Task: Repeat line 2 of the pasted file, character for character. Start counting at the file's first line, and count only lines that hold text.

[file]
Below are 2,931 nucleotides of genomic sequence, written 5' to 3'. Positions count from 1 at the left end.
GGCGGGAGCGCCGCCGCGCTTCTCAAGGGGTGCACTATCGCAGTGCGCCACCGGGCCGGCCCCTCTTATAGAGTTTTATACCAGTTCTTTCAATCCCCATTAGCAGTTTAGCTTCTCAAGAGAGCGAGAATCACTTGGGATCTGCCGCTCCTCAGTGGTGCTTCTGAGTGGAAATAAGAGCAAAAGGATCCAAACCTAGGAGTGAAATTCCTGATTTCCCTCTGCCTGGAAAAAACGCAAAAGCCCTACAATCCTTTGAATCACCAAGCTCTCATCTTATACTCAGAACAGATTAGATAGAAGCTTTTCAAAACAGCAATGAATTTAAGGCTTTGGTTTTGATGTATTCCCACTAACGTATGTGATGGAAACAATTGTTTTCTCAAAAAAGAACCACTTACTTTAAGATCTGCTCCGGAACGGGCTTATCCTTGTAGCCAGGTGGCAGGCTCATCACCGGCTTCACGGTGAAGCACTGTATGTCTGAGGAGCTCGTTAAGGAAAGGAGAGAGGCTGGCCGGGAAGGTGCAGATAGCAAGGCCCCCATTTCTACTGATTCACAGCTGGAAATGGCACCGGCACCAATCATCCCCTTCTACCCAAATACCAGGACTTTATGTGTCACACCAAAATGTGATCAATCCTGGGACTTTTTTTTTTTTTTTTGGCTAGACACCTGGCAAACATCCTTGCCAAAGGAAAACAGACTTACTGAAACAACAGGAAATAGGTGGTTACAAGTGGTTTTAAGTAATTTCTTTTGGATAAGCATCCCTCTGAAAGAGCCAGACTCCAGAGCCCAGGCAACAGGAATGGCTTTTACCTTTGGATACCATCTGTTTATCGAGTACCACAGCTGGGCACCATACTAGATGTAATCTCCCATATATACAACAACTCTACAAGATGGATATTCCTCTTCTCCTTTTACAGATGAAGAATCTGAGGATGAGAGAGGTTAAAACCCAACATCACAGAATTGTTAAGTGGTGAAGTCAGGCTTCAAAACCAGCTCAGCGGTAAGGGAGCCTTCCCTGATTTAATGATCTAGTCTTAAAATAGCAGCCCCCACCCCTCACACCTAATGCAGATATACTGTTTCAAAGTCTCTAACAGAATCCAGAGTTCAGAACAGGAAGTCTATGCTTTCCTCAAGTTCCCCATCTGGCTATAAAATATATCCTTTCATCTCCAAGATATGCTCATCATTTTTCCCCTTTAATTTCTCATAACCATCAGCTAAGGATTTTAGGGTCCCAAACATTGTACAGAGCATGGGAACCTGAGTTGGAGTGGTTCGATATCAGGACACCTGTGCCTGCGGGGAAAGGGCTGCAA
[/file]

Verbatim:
GGCGGGAGCGCCGCCGCGCTTCTCAAGGGGTGCACTATCGCAGTGCGCCACCGGGCCGGCCCCTCTTATAGAGTTTTATACCAGTTCTTTCAATCCCCATTAGCAGTTTAGCTTCTCAAGAGAGCGAGAATCACTTGGGATCTGCCGCTCCTCAGTGGTGCTTCTGAGTGGAAATAAGAGCAAAAGGATCCAAACCTAGGAGTGAAATTCCTGATTTCCCTCTGCCTGGAAAAAACGCAAAAGCCCTACAATCCTTTGAATCACCAAGCTCTCATCTTATACTCAGAACAGATTAGATAGAAGCTTTTCAAAACAGCAATGAATTTAAGGCTTTGGTTTTGATGTATTCCCACTAACGTATGTGATGGAAACAATTGTTTTCTCAAAAAAGAACCACTTACTTTAAGATCTGCTCCGGAACGGGCTTATCCTTGTAGCCAGGTGGCAGGCTCATCACCGGCTTCACGGTGAAGCACTGTATGTCTGAGGAGCTCGTTAAGGAAAGGAGAGAGGCTGGCCGGGAAGGTGCAGATAGCAAGGCCCCCATTTCTACTGATTCACAGCTGGAAATGGCACCGGCACCAATCATCCCCTTCTACCCAAATACCAGGACTTTATGTGTCACACCAAAATGTGATCAATCCTGGGACTTTTTTTTTTTTTTTTGGCTAGACACCTGGCAAACATCCTTGCCAAAGGAAAACAGACTTACTGAAACAACAGGAAATAGGTGGTTACAAGTGGTTTTAAGTAATTTCTTTTGGATAAGCATCCCTCTGAAAGAGCCAGACTCCAGAGCCCAGGCAACAGGAATGGCTTTTACCTTTGGATACCATCTGTTTATCGAGTACCACAGCTGGGCACCATACTAGATGTAATCTCCCATATATACAACAACTCTACAAGATGGATATTCCTCTTCTCCTTTTACAGATGAAGAATCTGAGGATGAGAGAGGTTAAAACCCAACATCACAGAATTGTTAAGTGGTGAAGTCAGGCTTCAAAACCAGCTCAGCGGTAAGGGAGCCTTCCCTGATTTAATGATCTAGTCTTAAAATAGCAGCCCCCACCCCTCACACCTAATGCAGATATACTGTTTCAAAGTCTCTAACAGAATCCAGAGTTCAGAACAGGAAGTCTATGCTTTCCTCAAGTTCCCCATCTGGCTATAAAATATATCCTTTCATCTCCAAGATATGCTCATCATTTTTCCCCTTTAATTTCTCATAACCATCAGCTAAGGATTTTAGGGTCCCAAACATTGTACAGAGCATGGGAACCTGAGTTGGAGTGGTTCGATATCAGGACACCTGTGCCTGCGGGGAAAGGGCTGCAA